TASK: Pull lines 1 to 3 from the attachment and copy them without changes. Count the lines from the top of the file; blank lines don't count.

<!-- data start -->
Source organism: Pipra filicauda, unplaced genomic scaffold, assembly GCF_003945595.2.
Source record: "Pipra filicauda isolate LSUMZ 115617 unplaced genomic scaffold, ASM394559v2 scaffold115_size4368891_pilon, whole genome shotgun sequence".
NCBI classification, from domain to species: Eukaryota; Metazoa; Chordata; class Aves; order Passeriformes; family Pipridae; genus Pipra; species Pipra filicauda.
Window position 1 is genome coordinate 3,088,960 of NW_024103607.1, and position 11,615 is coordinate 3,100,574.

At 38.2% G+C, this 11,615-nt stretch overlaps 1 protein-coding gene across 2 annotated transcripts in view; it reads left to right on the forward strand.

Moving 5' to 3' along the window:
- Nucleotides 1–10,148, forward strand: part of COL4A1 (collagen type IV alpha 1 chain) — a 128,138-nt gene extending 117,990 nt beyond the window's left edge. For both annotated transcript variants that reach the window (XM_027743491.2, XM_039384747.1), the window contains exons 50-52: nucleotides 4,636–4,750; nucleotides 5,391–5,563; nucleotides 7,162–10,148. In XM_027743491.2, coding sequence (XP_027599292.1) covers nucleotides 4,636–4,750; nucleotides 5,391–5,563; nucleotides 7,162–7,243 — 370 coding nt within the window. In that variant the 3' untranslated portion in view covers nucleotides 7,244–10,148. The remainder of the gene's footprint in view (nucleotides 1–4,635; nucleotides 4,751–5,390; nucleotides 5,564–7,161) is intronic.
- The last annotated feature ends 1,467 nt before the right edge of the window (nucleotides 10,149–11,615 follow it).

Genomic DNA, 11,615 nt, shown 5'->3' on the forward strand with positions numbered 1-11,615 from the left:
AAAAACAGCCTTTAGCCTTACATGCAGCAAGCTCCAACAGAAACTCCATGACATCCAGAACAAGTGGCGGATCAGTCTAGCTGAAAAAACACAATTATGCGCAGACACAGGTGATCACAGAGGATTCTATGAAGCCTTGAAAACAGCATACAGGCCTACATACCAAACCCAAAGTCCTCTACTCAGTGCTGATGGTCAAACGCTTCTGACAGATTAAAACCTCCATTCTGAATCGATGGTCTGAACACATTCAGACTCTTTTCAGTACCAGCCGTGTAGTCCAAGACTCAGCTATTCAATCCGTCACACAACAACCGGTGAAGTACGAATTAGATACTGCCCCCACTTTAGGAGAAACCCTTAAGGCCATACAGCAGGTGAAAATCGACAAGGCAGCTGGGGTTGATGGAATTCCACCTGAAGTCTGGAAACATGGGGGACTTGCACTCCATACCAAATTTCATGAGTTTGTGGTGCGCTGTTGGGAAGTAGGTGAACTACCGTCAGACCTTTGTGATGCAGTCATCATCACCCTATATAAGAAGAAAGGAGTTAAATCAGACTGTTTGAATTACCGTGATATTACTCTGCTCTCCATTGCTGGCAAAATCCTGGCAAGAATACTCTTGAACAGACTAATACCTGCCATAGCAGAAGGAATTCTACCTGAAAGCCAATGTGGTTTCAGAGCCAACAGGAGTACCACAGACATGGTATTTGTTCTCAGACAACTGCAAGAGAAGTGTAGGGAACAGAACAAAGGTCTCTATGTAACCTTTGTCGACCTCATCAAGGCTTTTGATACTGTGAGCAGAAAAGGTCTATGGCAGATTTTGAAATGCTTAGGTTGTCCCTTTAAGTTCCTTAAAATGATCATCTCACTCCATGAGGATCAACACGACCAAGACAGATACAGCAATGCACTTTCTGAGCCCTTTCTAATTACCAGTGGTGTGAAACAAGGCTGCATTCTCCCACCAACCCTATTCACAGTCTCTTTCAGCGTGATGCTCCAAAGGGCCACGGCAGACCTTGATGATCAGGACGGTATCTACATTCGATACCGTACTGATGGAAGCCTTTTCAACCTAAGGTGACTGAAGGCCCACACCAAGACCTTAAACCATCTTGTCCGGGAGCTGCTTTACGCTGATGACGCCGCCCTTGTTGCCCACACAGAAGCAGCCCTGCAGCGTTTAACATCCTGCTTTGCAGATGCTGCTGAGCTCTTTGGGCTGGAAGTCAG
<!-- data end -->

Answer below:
Source organism: Pipra filicauda, unplaced genomic scaffold, assembly GCF_003945595.2.
Source record: "Pipra filicauda isolate LSUMZ 115617 unplaced genomic scaffold, ASM394559v2 scaffold115_size4368891_pilon, whole genome shotgun sequence".
NCBI classification, from domain to species: Eukaryota; Metazoa; Chordata; class Aves; order Passeriformes; family Pipridae; genus Pipra; species Pipra filicauda.